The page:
The new Google network initiative aims to re-imagine the lifeline of modern communication: wireless connectivity. Project Fi will explore how best to create seamless, easy-to-use and accessible connectivity for all, Google explained in a blog post, keeping connections strong as users move from home to work to wherever.
Like the Nexus program, Google is working with partners for Project Fi, so it's not going this new wireless-provider route alone.
The company is teaming up with US carriers Sprint and T-Mobile to use the companies' 4G LTE networks for the program, but since Project Fi is a hardware, software and connectivity initiative, stay tuned for more to join up.
Project Fi also works over Wi-Fi hotspot, so Google has essentially woven various networks together to create an amalgamated network it can call its own.
The Project Fi deets
The heart of Project Fi is that it determines which network will give users the best connection wherever they're located. That could mean hoping on a Wi-Fi hotspot or jumping onto a carrier's 4G LTE line. If you're on T-Mobile's 4G LTE network but Project Fi figures Sprint will be faster, you're automatically switched to Sprint.
As for the hotspots, Project Fi currently counts more than one million free, open Wi-Fi hotspots in its network. Encryption keeps data safe, Google promised.
Google is essentially (hopefully) taking the thinking out of connectivity, and part of this plan involves moving calls automatically from Wi-Fi to cell networks so that call quality never suffers.
Project Fi also puts users' phone numbers on the cloud, enabling them to keep talking and texting whether they're on a phone, tablet or laptop. If a user misplaces their phone, they can keep connected through these other devices. Any device that supports Google Hangouts works with this Project Fi function.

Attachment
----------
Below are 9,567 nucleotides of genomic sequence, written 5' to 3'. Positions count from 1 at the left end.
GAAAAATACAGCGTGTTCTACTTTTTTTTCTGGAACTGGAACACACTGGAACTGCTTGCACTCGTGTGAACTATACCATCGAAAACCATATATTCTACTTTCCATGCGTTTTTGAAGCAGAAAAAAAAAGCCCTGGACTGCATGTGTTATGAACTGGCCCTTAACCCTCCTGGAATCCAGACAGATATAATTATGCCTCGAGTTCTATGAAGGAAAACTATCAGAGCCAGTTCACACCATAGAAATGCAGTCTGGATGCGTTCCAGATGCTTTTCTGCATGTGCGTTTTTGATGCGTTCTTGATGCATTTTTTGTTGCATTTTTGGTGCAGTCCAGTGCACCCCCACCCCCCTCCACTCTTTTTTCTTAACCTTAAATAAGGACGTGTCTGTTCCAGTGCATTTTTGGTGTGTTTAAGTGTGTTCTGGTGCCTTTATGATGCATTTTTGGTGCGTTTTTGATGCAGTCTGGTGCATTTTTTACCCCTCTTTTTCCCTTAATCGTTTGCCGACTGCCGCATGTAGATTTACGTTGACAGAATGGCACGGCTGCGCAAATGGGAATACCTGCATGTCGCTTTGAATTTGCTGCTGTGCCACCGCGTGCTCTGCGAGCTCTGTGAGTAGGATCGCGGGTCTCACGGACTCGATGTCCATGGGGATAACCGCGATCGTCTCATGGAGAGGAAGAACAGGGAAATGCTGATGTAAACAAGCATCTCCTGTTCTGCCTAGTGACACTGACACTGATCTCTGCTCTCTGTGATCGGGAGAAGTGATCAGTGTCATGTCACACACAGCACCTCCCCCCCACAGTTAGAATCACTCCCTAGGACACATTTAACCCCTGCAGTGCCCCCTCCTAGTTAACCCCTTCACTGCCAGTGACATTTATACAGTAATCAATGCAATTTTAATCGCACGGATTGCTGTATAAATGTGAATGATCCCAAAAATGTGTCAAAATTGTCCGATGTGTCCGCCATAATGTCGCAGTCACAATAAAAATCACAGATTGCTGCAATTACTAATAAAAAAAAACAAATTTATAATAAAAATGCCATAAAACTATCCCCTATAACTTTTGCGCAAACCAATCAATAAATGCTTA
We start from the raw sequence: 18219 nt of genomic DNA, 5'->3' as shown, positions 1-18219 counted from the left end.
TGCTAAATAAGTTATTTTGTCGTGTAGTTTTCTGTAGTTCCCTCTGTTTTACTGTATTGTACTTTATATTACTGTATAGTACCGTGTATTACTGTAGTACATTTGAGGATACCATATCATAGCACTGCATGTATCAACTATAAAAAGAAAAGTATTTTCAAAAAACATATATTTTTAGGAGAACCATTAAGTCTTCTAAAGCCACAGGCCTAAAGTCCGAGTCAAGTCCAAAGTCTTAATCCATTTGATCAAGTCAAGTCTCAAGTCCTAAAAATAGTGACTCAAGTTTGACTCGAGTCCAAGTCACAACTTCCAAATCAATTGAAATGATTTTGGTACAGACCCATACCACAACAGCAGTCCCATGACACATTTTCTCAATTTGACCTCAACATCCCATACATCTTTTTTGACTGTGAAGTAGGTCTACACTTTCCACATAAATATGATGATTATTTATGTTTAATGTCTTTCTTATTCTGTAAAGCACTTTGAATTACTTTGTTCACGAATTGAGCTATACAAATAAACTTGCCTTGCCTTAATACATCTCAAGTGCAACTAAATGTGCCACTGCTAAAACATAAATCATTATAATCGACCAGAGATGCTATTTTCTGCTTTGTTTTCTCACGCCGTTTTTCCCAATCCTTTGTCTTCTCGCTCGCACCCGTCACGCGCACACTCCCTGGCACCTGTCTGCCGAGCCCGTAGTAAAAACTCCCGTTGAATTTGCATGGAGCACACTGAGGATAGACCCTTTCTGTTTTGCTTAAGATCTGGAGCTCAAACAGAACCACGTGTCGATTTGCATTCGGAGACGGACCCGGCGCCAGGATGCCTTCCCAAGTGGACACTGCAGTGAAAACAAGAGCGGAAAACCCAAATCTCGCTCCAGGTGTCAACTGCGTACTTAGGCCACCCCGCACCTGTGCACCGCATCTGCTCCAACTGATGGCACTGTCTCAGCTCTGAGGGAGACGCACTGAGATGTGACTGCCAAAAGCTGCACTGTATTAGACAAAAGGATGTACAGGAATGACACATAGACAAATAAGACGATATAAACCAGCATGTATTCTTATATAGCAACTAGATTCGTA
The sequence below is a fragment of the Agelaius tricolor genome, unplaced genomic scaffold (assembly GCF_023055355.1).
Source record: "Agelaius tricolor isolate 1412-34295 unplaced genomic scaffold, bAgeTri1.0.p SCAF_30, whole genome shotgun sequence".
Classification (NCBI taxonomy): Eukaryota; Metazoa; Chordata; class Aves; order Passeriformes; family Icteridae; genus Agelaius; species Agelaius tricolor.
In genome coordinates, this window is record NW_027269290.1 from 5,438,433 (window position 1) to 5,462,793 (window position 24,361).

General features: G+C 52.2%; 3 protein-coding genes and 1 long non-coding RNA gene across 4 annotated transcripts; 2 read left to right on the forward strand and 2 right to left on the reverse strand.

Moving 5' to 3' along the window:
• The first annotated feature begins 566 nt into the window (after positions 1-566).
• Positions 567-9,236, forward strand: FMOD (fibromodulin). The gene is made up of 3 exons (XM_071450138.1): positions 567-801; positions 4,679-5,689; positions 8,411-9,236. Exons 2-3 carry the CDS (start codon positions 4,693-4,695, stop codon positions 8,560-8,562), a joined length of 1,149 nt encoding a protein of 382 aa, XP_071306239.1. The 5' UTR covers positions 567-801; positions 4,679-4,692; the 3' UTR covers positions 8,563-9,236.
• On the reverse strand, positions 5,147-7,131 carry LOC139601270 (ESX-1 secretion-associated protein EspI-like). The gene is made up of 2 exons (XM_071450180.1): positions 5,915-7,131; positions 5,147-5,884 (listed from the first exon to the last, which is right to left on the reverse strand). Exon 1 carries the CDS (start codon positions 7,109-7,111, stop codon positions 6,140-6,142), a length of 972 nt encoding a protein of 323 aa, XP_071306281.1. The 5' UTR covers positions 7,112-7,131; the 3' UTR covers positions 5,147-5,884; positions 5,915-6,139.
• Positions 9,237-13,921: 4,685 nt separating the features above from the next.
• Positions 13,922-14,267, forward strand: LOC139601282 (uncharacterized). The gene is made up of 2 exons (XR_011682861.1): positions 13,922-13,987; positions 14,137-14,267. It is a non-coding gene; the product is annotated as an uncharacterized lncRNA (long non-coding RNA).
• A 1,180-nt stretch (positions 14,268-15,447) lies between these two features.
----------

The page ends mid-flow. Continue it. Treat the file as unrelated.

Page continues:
The Nexus 6 is the first smartphone to support Project Fi's "network of networks." New and currently owned Nexus 6s work with Project Fi. On the Fi FAQ page, Google went no further than to say that during the network's Early Access Program, "we plan to only support the Nexus 6."
As for the plan and price, Google is keeping it simple and cheap. Project Fi costs $20/month for basic services, including international coverage in 120+ countries. Users then pick how much cellular data they want, which are available in increments of $10 per GB (1GB is $10, 2GB is $20, etc.). Unused data is reimbursed with a credit for its full dollar value.
The pricing and straight-forward, customer-first plan should be highly appealing to consumers overwhelmed and frustrated by carriers' opaque pricing and plan structures.
Google Project Fi is launching via an Early Access Program, and interested users can request an invite to join. While the launch is limited to the US, it seems plausible Google could partner with international carriers to make Project Fi a global initiative.
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Michelle was previously a news editor at TechRadar, leading consumer tech news and reviews. Michelle is now a Content Strategist at Facebook. A versatile, highly effective content writer and skilled editor with a keen eye for detail, Michelle is a collaborative problem solver and covered everything from smartwatches and microprocessors to VR and self-driving cars.